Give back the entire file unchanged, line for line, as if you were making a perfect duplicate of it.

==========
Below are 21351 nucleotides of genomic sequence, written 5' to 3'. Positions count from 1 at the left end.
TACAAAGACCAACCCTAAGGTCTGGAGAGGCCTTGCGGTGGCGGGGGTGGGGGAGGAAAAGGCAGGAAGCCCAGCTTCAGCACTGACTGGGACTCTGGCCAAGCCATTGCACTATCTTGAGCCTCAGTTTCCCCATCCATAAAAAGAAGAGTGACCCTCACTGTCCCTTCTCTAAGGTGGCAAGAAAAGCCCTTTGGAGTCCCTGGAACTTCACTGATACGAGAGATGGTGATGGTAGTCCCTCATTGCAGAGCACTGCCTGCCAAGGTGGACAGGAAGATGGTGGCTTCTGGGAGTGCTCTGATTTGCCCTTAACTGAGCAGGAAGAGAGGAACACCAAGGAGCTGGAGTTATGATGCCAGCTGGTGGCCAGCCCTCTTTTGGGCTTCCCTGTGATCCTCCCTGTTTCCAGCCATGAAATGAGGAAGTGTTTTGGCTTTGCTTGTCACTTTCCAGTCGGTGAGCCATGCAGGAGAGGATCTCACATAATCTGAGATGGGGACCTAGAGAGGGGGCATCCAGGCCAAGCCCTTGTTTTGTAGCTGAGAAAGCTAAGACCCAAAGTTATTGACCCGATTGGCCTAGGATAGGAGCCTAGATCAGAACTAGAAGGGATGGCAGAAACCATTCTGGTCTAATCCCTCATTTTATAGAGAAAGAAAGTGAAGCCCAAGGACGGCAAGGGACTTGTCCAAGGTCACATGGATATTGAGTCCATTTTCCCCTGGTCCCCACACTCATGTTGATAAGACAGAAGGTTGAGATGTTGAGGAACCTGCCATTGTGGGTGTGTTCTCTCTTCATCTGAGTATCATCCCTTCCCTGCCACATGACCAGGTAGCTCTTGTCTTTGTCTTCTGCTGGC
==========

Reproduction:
Below are 21351 nucleotides of genomic sequence, written 5' to 3'. Positions count from 1 at the left end.
TACAAAGACCAACCCTAAGGTCTGGAGAGGCCTTGCGGTGGCGGGGGTGGGGGAGGAAAAGGCAGGAAGCCCAGCTTCAGCACTGACTGGGACTCTGGCCAAGCCATTGCACTATCTTGAGCCTCAGTTTCCCCATCCATAAAAAGAAGAGTGACCCTCACTGTCCCTTCTCTAAGGTGGCAAGAAAAGCCCTTTGGAGTCCCTGGAACTTCACTGATACGAGAGATGGTGATGGTAGTCCCTCATTGCAGAGCACTGCCTGCCAAGGTGGACAGGAAGATGGTGGCTTCTGGGAGTGCTCTGATTTGCCCTTAACTGAGCAGGAAGAGAGGAACACCAAGGAGCTGGAGTTATGATGCCAGCTGGTGGCCAGCCCTCTTTTGGGCTTCCCTGTGATCCTCCCTGTTTCCAGCCATGAAATGAGGAAGTGTTTTGGCTTTGCTTGTCACTTTCCAGTCGGTGAGCCATGCAGGAGAGGATCTCACATAATCTGAGATGGGGACCTAGAGAGGGGGCATCCAGGCCAAGCCCTTGTTTTGTAGCTGAGAAAGCTAAGACCCAAAGTTATTGACCCGATTGGCCTAGGATAGGAGCCTAGATCAGAACTAGAAGGGATGGCAGAAACCATTCTGGTCTAATCCCTCATTTTATAGAGAAAGAAAGTGAAGCCCAAGGACGGCAAGGGACTTGTCCAAGGTCACATGGATATTGAGTCCATTTTCCCCTGGTCCCCACACTCATGTTGATAAGACAGAAGGTTGAGATGTTGAGGAACCTGCCATTGTGGGTGTGTTCTCTCTTCATCTGAGTATCATCCCTTCCCTGCCACATGACCAGGTAGCTCTTGTCTTTGTCTTCTGCTGGC